Re: telescopic high res images USA-161 KH

From: Thierry Legault (
Date: Sun May 30 2010 - 16:06:15 UTC

  • Next message: Tim Luton: "TML obs of 2010 May 30 UTC"

    hello all
    I have extracted some images from the associated 
    gif video:
    If you put a video camera on a telescope and you 
    aim it at a star, the atmospheric turbulence will 
    give images that are (more or less) distorted and 
    spread in random figures (see the animations in 
    If you superimpose the unpredictable shaking 
    effect of the movement of the telescope during 
    manual tracking, you can transform a star into 
    any possible figure (a satellite silhouette, the 
    head of Dark Vador etc.), especially if you take 
    hundreds of images, if you select the ones that 
    fit your needs and if you enlarge them by a 
    factor 2 or 3 (perhaps more) with over-subtle 
    processing (and I do not talk about optical 
    defects such as miscollimation or color Bayer 
    matrix artefacts in the camera sensor) . You can 
    see from these individual images that very 
    different shapes are visible and that most of 
    them could as well correspond to a completely 
    different orientation of the satellite (and 
    consider that these images have not been taken 
    randomly in the video sequence but have been selected!).
    In addition, the orientation of the satellite in 
    the drawing is pure speculation: we have 
    absolutely no idea of the real orientation of the 
    satellite during the passage. In summary, we can 
    say that making a drawing of a satellite in an 
    arbitrary orientation and selecting in the video 
    sequence the images that recall this drawing (or 
    perhaps doing the reverse: selecting arbitrarily 
    distorted images and then making a drawing in 
    accordance), and finally suggesting that they 
    correspond…reminds me astrologers who justify 
    their theories with pure coincidences carefully 
    chosen! We must remain conscious that an image is 
    NOT reality, it can even be very far from it, 
    especially with an object that spans on only a 
    few pixels. I’m afraid that all we can say is 
    that the satellite has been photographed as a 
    bright point passing in the sky and that the rest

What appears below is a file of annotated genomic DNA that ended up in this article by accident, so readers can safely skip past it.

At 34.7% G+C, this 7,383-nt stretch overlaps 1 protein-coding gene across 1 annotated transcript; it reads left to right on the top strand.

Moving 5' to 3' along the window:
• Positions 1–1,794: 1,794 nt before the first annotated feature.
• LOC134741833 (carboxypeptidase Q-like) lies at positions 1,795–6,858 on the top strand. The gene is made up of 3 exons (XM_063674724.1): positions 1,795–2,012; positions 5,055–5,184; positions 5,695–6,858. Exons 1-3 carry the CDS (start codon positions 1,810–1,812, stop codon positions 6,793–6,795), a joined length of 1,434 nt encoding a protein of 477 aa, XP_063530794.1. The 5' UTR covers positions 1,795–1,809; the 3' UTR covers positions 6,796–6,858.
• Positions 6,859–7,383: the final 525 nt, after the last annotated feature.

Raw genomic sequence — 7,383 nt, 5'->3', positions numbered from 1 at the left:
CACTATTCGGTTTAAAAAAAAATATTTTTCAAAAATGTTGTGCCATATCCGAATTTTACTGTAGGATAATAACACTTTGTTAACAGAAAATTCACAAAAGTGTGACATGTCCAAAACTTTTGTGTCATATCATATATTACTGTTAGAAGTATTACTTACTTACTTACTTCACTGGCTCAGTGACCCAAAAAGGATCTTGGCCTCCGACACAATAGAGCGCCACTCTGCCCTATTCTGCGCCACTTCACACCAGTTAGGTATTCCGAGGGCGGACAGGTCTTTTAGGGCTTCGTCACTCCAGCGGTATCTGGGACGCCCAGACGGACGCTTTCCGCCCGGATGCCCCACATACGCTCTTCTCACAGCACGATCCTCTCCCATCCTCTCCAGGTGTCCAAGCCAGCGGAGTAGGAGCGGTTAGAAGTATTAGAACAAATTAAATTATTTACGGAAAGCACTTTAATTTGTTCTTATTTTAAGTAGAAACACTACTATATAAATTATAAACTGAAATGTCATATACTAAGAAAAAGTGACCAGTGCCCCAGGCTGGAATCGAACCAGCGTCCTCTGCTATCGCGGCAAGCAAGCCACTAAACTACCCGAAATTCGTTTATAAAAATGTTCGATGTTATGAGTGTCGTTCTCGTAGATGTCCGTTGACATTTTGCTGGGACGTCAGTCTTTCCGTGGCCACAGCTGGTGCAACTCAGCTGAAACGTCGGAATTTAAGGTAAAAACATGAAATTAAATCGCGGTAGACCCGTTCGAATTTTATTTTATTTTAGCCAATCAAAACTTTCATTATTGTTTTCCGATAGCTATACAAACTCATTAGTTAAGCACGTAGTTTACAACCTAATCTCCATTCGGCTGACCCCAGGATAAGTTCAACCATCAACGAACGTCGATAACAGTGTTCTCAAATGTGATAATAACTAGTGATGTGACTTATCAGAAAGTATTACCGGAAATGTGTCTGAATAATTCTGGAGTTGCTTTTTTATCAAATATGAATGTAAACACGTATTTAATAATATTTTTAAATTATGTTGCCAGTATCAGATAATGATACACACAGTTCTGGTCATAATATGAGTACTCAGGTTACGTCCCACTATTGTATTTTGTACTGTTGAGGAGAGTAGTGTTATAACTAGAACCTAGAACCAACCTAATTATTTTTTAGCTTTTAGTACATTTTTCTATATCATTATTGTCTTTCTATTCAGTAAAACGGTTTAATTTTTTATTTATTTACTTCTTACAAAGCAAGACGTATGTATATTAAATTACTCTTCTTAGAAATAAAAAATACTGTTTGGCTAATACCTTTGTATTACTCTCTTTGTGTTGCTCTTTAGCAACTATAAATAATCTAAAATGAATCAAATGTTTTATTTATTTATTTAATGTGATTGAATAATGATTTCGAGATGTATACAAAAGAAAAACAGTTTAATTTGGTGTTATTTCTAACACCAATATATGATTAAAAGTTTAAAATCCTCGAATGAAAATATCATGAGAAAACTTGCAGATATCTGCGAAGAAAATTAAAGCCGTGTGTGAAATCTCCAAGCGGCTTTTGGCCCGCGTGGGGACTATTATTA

is total self-persuasion, including of course the 
    fact that the light could come from the opening 
    of the satellite and not from any other part of it.
    At 15:18 25/05/2010, Ralf Vandebergh wrote:
    >Sent: Tuesday, May 25, 2010 3:08 PM
    >Subject: telescopic high res images USA-161 KH
    >subject:telescopic high res images USA-161 KH
    >As most of you will know, the Keyhole satellites are discribed as
    >beeing space telescopes with similar disign as the Hubble, but only
    >with the instruments pointed at the Earth instead at space.
    >As mentioned before, this observation was part of several, managed to
    >obtain in steady air in the night of May 23. You may pic up the subject
    >'high res' images questionable, but please realize that we speak of
    >an object in an orbit catagory 600 km altitude, you will understand that
    >the visible resolution is less then the images I obtain on objects like the
    >Space Shuttle and the ISS in almost halfway its altitude. For this reason I
    >just was surprised to have captured not only clearly the body of this
    >spacecraft but also signs of solar wings and even some detail on the body.
    >At 00:06:18 UTC, there was a short flare which I managed to capture, as
    >presented in the short movie. Note that all images are tracked fully
    >manually, so the capture of such short flare needs great tracking-
    >performance. But the higher orbit, and so lower apparant speed helped
    >certainly in this.
    >It appears, after the flare, (the second image at 00:06:19) we see a
    >lot more of especially the solar panels, at least I hope I have identified
    >the structures well. Before the flare, the panels are only visible well
    >on one side of the body. Although the main flare was very short, the frames
    >suggest, the object still was a few seconds brighter after the flare and
    >provided a clearer view of the satellite.
    >Imaging: 10inch reflector, manually tracked)
    >Ralf Vandebergh
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